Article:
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Is Gaming the New Beatles?


Anderton
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"For entertainment spending, this was the first year that gaming ($116B) surpassed TV ($105B), box office ($41B) and music ($17B) for entertainment dollars."

 

Think of the YouTube channels that carry live gaming...how people wait for the latest games with anticipation...how it's clobbering other entertainment media.

 

So how does music fit into this? Check out this email (excerpted) that was sent to Bob Lefsetz.

 

From: Lenny Ibizarre

 

Fun fact: I have 23 tracks on the latest release of Gran Turismo Sport, the racing game.

I did all the menus, Lewis Hamilton did the steering wheel calibration.

In the first quarter of 2018, we sold over 3,5 million copies, meaning, I've sold over 80,000,000 songs in the first quarter.

That's 4 times more songs than Bruno Mars sold all last year, in one quarter; I song 16 times faster than him, and some 25,000,000 songs more than Ed did all last year.

Heres the fun facts:

1. I am, track-for-track, the HIGHEST selling artist on the planet right now.

2. Due to the rush of Xmas sales, I am also the FASTEST selling artist in the world right now.

3. But because it is a flat fee (video games O.M.) I am also, track-for-track, the LOWEST paid artist in the world right now.

4. And the fact that I had to tell you that makes me the most UNKNOWN and obscured artist in the world right now.

Those chuckles will keep me warm this winter, as I fly WAY below the radar...

 

It's an interesting perspective on the music industry...

 

 

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From: Lenny Ibizarre

 

1. I am, track-for-track, the HIGHEST selling artist on the planet right now.

2. Due to the rush of Xmas sales, I am also the FASTEST selling artist in the world right now.

3. But because it is a flat fee (video games O.M.) I am also, track-for-track, the LOWEST paid artist in the world right now.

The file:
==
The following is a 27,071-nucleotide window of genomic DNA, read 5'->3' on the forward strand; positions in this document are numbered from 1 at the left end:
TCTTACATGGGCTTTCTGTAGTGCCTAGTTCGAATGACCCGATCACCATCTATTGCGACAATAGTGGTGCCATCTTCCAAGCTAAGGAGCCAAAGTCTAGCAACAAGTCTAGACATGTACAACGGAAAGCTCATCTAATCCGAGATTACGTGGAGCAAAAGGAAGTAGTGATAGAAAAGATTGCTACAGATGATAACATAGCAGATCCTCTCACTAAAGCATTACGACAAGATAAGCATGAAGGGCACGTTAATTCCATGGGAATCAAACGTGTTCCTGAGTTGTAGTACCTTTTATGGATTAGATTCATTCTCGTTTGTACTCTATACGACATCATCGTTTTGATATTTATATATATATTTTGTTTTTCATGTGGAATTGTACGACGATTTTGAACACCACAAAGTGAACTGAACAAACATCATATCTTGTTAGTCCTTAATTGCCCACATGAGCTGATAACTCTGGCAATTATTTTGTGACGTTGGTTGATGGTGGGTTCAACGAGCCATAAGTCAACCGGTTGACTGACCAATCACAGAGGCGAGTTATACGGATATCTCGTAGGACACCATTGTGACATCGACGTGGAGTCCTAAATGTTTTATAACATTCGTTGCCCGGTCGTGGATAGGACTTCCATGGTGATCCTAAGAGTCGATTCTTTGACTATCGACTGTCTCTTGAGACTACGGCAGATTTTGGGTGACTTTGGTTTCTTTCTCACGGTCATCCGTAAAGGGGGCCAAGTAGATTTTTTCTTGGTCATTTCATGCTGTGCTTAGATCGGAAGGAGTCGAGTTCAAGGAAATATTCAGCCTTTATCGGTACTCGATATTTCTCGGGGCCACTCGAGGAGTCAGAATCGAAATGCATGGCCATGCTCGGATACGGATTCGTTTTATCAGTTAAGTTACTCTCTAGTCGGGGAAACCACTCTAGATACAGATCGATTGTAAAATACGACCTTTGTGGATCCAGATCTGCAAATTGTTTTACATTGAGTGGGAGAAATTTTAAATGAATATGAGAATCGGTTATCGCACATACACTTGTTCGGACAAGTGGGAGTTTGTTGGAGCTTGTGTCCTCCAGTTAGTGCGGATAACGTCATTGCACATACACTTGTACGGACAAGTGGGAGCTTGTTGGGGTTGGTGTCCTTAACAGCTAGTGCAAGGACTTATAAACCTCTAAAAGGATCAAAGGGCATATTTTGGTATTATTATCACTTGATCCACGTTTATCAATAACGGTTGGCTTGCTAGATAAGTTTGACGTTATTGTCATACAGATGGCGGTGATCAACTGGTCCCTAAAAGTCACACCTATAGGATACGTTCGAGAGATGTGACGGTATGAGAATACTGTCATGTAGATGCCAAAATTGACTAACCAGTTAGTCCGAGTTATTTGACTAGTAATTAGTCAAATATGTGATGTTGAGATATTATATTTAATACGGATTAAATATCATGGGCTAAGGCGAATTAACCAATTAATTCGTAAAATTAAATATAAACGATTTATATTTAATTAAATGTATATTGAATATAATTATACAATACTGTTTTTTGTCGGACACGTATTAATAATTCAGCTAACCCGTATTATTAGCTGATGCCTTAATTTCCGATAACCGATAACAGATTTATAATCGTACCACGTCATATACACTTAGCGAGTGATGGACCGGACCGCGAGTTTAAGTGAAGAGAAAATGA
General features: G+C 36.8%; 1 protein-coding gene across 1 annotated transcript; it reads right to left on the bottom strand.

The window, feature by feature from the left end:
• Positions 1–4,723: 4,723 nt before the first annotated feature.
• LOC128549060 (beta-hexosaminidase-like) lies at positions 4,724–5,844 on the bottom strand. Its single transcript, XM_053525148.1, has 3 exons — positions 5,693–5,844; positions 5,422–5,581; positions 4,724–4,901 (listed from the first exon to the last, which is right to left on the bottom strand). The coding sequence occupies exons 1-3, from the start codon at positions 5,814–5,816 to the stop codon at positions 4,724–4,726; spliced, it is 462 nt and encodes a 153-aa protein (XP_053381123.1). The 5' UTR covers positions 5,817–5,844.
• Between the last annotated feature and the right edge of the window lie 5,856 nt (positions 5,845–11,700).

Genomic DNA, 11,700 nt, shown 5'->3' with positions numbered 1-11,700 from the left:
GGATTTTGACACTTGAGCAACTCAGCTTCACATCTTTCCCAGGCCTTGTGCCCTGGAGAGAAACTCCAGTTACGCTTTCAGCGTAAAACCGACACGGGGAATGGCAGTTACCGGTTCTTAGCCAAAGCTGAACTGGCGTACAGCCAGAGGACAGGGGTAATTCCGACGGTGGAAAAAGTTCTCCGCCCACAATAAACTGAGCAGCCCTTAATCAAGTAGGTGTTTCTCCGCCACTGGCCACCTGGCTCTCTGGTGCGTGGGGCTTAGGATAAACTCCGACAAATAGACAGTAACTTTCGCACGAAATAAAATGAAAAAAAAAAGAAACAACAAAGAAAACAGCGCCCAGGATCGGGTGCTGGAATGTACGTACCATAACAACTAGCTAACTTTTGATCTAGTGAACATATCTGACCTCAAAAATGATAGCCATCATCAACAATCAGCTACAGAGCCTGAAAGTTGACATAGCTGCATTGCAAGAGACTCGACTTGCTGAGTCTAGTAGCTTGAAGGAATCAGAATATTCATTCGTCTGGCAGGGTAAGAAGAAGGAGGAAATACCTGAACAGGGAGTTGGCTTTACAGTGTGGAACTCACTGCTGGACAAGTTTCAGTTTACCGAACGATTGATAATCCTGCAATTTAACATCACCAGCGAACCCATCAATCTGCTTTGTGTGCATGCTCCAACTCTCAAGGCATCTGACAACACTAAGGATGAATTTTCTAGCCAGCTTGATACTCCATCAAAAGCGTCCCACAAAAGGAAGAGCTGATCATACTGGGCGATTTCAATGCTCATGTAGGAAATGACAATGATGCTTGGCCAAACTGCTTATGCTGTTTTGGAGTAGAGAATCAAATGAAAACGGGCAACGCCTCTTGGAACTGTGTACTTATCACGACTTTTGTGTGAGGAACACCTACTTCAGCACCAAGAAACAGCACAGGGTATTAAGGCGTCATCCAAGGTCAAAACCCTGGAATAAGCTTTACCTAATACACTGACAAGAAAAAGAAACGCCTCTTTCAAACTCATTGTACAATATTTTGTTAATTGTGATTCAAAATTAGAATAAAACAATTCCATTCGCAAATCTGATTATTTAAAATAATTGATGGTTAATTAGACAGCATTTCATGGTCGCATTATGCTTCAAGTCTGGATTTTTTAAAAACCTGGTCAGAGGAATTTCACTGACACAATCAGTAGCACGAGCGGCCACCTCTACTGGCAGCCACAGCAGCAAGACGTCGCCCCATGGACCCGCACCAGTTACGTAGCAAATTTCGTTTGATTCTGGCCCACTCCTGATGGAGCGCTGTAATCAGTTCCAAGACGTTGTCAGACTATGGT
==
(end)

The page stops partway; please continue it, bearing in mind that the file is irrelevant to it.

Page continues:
I don't know why this would be the new Beatles, but it's certainly representative of the new MUSIC INDUSTRY.

 

Edited by MikeRivers
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I personally wouldn't use the Beatles comparison.

 

Perhaps in terms of money making, but I see gaming music more like writing for movies and TV shows. It's primarily accompaniment music, and not necessarily designed to stand on its own. Think of not the theme songs of movies, but the accompaniment to underscore the action on the screen.

 

I've read articles about it and it's an interesting field for those with the talent and desire to follow it.

 

Me? I haven't played video games since the "pong" days, so I wouldn't know how to start. But if someone wants to use my Band-in-a-Box aftermarket products to create music for games, you're welcome to do so without paying royalties to me. Do let me know so I can get bragging rights though :)

 

Notes

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I'm not talking about the music being the new Beatles, but gaming being the new Beatles. When Beatles albums were announced, people would get in lines at record to check out the latest. They were subjects of discussion and ubiquitous. Now it seems that gaming has the same kind of status in society.

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I'm not talking about the music being the new Beatles' date=' but [i']gaming [/i]being the new Beatles. When Beatles albums were announced, people would get in lines at record to check out the latest. They were subjects of discussion and ubiquitous. Now it seems that gaming has the same kind of status in society.

 

I get what you're getting at, and I see the comparison you're making. The phenomena of gaming compared to the phenomena of the Beatles and you're spot on. My kid...Well 23 year old kid, comments all the time about the sequels/updates to game franchises compared to the originals and previous updates/versions/sequels. With the same enthusiasm/disdain we used to spew about albums/artists. Gaming, I think, most certainly is the New Rock Sensation.

 

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I think it's fair to say that it's occupied a lot the space that might have once been reserved for the new Beatles. And that's just in keeping with the assorted ways that music has lost it's prominence, or has become a sidecar. The new Beatles should be making parents and elders decidedly uncomfortable though shouldn't it? A lot of dad's enjoy gaming with their kids, it seems.

 

Fessing up to a gaming habit that began when I got an iMac back in 2011. Almost right away I started playing Red Crucible 2. Mostly tanks, choppers, and of course guns. I can honestly say that I've thoroughly enjoyed it a lot of the time, but the game has dwindled considerably and do to platform changes has issues and bugs, and of course hackers. We adapt though. I'll keep playing it to some degree as long as they keep it going. It serves as a nice break in the day and the experience I've gathered has it's advantages. I'm better at it than I should probably admit to being.